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August 24, 2012

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HSE issues roof guidance revision

Updated guidance from the HSE on health and safety in roof work has been published.

According to the Executive, roofers comprise nearly a quarter of all workers killed in falls from height at work. Falls through fragile materials account for more of these deaths than any other single cause.

The aim of the publication is to help all those who undertake roof-work activities – including activities often not seen as roof work, such as maintenance and surveying – identify the main causes of accidents and ill health, and implement appropriate control measures to manage the risks involved.

This new edition contains guidance on how to plan and work safely on roofs, with advice on: the work-at-height hierarchy; training and competency; method statements; fragility; safe access to the roof; weather conditions; electricity at work; and escape in the event of fire.

The publication goes on to cover various types of roof work, including new buildings, repair, maintenance, cleaning work and demolition, as well as considering the different types of roof that workers might encounter. Advice is also given on how to protect roof workers’ health from risks such as manual handling, harmful dusts and chemicals, and noise and vibration.

The guidance also contains information for those who do not directly carry out work on roofs, such as clients, designers and specifiers.

The fourth edition of HSG33 ‘Health and safety in roof work’ is available in hard copy, priced at £17.50, or it can be downloaded free of charge via the HSE website at http://www.hse.gov.uk/pubns/books/hsg33.htm

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Alexhoward_121
Alexhoward_121
11 years ago

It’s clear that advice/guidance without legal clout is just a waste of time and money!
You only have to look at the ‘in court’ section of this mag to see that!

The employers that do give a damn about the safety of their personnel will already be doing most of what is in the guidance anyway – the cowboys won’t – ergo – people will still get hurt – or worse!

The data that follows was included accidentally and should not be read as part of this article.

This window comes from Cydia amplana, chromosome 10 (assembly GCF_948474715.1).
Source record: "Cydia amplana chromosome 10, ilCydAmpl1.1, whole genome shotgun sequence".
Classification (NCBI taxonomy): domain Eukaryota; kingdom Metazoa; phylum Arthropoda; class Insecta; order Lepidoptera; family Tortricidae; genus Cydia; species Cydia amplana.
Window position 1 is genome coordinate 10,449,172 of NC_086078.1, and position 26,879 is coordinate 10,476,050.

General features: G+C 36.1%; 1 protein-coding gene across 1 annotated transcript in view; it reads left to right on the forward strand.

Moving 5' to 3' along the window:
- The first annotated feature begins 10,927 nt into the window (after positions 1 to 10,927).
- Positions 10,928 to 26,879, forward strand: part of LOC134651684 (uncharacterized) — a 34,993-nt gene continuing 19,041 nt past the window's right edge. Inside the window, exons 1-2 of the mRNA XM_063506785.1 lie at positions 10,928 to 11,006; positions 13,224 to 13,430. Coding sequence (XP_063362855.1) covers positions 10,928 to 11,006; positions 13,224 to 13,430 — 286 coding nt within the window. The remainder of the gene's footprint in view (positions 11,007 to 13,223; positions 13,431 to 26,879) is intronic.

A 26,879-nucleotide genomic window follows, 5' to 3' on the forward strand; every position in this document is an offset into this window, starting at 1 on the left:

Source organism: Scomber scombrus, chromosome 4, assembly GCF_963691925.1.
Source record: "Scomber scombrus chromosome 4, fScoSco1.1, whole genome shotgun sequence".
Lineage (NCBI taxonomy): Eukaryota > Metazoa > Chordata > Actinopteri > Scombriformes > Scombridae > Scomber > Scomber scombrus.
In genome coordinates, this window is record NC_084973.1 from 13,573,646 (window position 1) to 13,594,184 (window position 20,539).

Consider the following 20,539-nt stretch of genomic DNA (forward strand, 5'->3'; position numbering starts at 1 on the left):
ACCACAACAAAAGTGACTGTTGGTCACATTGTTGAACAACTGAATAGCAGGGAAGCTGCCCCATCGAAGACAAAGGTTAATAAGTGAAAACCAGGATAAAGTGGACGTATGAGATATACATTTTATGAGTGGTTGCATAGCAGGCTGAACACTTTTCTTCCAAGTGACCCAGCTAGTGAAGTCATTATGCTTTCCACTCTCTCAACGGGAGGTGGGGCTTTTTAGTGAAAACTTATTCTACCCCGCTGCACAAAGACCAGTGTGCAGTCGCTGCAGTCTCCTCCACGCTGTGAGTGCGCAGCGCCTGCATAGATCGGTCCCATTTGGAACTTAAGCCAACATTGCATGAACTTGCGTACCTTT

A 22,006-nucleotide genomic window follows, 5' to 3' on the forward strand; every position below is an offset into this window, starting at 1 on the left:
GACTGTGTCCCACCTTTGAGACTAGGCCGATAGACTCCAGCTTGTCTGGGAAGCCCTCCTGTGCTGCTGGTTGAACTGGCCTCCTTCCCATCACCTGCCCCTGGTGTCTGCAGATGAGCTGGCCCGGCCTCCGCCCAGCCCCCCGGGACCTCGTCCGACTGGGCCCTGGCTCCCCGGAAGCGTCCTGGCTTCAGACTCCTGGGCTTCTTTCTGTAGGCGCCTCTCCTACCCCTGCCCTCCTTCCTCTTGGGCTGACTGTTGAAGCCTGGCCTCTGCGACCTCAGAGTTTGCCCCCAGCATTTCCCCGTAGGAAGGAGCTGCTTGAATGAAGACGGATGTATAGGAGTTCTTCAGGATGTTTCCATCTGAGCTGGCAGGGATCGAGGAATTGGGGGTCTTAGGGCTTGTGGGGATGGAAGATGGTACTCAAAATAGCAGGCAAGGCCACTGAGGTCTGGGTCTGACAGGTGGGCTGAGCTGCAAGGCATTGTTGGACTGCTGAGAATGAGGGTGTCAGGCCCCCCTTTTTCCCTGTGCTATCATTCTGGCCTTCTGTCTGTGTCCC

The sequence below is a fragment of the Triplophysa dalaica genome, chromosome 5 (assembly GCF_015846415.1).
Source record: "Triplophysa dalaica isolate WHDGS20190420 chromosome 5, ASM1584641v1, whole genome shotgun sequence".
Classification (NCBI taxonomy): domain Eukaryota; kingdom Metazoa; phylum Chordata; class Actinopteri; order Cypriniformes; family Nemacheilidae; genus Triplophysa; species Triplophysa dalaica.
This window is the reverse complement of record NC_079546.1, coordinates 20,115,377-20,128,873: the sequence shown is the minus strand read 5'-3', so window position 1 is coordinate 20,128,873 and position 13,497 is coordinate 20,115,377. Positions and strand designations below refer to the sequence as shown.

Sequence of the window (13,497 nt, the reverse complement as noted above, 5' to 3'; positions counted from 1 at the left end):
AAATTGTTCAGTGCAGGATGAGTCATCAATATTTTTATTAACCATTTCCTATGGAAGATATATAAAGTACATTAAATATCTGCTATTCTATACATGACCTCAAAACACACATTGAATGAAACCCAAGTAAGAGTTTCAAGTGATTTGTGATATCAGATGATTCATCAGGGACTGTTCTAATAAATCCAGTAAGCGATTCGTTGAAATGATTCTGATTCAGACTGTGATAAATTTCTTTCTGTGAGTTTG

Perhaps the HSE should have another look at the WAH injury/fatality stats and have a serious think about an ACoP?

Andrew
Andrew
11 years ago

Reading through the court reports, a very common thread is the lack of awareness of the risks, and /or a willingness to ignore them, by the injured parties. Perhaps the guidnace will raise awareness among workers and lead them to become more competent with regard to their own safety; rather than continually relying on management – who often fail – and then the HSE to prosecute and PI solicitors to bring a claim after the event.
Roof looks dodgy? Don’t go up there!

Bob
Bob
11 years ago

How do the HSE propose to engage with those who WAH by the production of yet another guidance document, that will enevitably be ignored by those at risk, as is evident with previous non compliance with the forma WAH guidance?

A guidance document has no leagal clout, an ACoP does.

Surely an ACoP for roofing would be more beneficial given the statistics for injury and fatality?

To much effort possibly? You would have to enforce it then would`nt you?

Bob
Bob
11 years ago

An ACoP provides an absolute minimum standard, Guidance does not.

It is percieved to promote improvement but is more liable to a defence of practicality. Therefore rarely cited and involves a comprehensive understanding of BEST PRACTICE (which may be proven to be less available / practicable than believed).

Therefore liable to decent defence by someone in the know.

My PI never once used Guidance for enforcement, only for promoting means of considered control of risk?

Bob
Bob
11 years ago

A man with no fingers can count on one hand how many times HSG is refered too in evidence or after prosecution.

That` a significnat contributory factor in persuing a section 2 & 3 conviction, sod the guidance, did they owe a duty of care? more often than not they did, was there a minimum standard of control to adopt? yes refer to the ACoP, guilty as charged.

It`s a shame as we spend our lives promoting bast practice because we care, but do not expect the HSE to enforce on guidance.

Bob
Bob
11 years ago

I see they retained figure 17.

Clearly shows an Engineer stood off from an engineered walkway on a possible fragile roof, accessing roof mounted plant, using a fall restraint harness, which is clipped at his ankle height to the engineered walkway.

It is neither CDM or WAH compliant yet is suposed to promote good practice.

Why have a walkway that is too short, or why land plant away from it? Bridge the gap if need be.

And fall restraint at ankle height is not best practice is it?

Ray
Ray
11 years ago

Without wishing to be pedantic, it is my understanding that HSE guidance can still be cited in a court of law ie s40 to show ‘a failure to comply with a duty or requirement to do something so far as is practicable or so far as is reasonably practicable, or to use the best practicable means to do something…’

Furthermore, the CMA s8 (3)(b)allows the Jury to have regard to any health and safety guidance that relates to the alleged breach.